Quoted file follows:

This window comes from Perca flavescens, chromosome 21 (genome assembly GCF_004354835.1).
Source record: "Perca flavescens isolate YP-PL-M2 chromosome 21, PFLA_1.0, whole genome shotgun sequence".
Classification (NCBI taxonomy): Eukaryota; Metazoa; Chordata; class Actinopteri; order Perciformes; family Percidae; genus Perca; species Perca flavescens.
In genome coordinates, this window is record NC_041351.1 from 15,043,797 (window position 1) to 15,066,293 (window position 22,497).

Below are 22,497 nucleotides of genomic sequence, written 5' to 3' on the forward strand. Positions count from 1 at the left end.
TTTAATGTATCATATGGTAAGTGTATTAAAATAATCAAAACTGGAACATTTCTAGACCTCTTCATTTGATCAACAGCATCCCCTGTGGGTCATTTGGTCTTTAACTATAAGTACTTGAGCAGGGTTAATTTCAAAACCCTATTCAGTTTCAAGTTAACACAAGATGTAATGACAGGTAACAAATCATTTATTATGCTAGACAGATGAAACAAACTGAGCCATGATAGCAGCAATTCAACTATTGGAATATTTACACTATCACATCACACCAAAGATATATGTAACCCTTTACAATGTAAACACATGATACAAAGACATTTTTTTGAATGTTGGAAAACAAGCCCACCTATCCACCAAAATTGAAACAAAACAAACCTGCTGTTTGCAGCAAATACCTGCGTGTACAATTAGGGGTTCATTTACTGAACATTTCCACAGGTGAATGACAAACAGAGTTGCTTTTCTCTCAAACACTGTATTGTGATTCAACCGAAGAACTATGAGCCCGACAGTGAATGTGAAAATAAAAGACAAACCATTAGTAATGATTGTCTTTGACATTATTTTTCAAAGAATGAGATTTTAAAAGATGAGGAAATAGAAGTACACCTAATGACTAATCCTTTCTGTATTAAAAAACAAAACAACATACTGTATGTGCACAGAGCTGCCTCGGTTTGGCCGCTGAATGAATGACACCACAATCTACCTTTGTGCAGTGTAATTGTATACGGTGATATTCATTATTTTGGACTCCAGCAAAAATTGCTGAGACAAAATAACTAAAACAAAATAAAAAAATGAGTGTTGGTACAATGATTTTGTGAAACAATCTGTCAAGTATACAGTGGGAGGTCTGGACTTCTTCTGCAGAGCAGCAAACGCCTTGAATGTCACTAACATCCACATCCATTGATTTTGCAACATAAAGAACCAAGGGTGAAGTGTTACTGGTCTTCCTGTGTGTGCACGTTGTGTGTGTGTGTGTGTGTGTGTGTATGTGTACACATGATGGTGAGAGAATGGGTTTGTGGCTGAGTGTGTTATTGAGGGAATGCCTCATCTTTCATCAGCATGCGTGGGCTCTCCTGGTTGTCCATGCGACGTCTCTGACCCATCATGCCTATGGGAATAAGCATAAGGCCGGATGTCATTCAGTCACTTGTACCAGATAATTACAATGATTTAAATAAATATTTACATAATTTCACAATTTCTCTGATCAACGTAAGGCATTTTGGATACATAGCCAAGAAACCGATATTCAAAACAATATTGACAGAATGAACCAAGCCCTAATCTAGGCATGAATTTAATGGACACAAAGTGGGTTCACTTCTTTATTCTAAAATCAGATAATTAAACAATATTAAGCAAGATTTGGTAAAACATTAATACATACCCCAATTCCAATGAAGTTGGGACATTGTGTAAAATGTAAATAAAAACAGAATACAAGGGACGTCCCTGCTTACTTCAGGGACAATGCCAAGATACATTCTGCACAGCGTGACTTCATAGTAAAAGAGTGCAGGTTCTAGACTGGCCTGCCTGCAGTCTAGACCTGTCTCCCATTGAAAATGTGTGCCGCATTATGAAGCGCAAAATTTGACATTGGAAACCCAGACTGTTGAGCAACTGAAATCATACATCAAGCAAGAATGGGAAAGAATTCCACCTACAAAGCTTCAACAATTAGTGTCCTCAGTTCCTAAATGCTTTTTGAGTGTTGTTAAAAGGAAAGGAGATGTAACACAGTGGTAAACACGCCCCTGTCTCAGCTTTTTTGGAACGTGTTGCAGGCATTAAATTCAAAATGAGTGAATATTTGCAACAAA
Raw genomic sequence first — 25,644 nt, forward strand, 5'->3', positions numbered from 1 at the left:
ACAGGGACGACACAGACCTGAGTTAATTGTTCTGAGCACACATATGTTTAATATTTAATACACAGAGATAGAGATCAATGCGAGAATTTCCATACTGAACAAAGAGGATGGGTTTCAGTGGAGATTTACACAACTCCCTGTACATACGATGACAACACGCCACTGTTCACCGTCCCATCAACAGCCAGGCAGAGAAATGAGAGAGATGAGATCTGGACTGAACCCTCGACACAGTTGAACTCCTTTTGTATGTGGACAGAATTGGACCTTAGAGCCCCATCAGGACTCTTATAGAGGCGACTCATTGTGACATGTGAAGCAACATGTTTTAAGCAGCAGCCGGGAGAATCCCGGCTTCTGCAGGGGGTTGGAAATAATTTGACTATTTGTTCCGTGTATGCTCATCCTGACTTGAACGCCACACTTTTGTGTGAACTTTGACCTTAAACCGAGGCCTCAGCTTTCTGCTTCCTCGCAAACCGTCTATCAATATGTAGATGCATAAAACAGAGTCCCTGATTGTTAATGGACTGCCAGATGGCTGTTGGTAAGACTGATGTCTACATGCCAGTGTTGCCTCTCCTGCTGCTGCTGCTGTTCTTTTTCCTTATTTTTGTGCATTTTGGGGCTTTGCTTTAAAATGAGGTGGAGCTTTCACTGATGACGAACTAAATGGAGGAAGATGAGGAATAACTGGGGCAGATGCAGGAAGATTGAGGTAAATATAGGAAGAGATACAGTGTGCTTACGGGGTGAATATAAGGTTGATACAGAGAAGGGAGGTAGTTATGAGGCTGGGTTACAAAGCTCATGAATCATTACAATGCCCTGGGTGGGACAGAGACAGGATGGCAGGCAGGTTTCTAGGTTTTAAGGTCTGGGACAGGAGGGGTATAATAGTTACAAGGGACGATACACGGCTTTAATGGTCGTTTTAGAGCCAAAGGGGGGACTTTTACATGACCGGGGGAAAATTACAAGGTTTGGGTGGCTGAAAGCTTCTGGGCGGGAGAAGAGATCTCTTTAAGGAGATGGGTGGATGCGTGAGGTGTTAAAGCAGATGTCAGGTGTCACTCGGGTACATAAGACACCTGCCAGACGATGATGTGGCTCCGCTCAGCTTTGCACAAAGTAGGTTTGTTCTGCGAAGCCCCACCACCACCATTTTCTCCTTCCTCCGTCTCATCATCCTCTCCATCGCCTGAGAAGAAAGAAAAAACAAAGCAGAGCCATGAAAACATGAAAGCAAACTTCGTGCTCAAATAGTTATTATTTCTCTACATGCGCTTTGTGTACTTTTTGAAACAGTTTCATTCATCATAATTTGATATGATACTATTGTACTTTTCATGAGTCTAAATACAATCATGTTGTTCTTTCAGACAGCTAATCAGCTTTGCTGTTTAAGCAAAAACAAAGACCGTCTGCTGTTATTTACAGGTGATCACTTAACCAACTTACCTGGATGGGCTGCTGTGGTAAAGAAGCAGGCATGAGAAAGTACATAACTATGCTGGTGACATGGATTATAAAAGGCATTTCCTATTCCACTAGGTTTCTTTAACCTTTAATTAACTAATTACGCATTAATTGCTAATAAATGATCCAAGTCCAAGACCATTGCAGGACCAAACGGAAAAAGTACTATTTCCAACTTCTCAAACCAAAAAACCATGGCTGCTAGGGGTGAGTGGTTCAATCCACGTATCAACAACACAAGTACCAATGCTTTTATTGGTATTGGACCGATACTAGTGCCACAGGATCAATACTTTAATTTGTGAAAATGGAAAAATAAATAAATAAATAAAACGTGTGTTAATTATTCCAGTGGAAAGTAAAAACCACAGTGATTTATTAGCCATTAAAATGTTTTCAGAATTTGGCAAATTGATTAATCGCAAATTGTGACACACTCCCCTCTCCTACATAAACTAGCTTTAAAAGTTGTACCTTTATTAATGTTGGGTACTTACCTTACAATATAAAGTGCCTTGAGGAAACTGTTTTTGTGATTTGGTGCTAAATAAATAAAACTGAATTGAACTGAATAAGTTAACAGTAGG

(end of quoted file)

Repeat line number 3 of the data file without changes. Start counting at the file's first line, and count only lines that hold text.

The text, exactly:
Classification (NCBI taxonomy): Eukaryota; Metazoa; Chordata; class Actinopteri; order Perciformes; family Percidae; genus Perca; species Perca flavescens.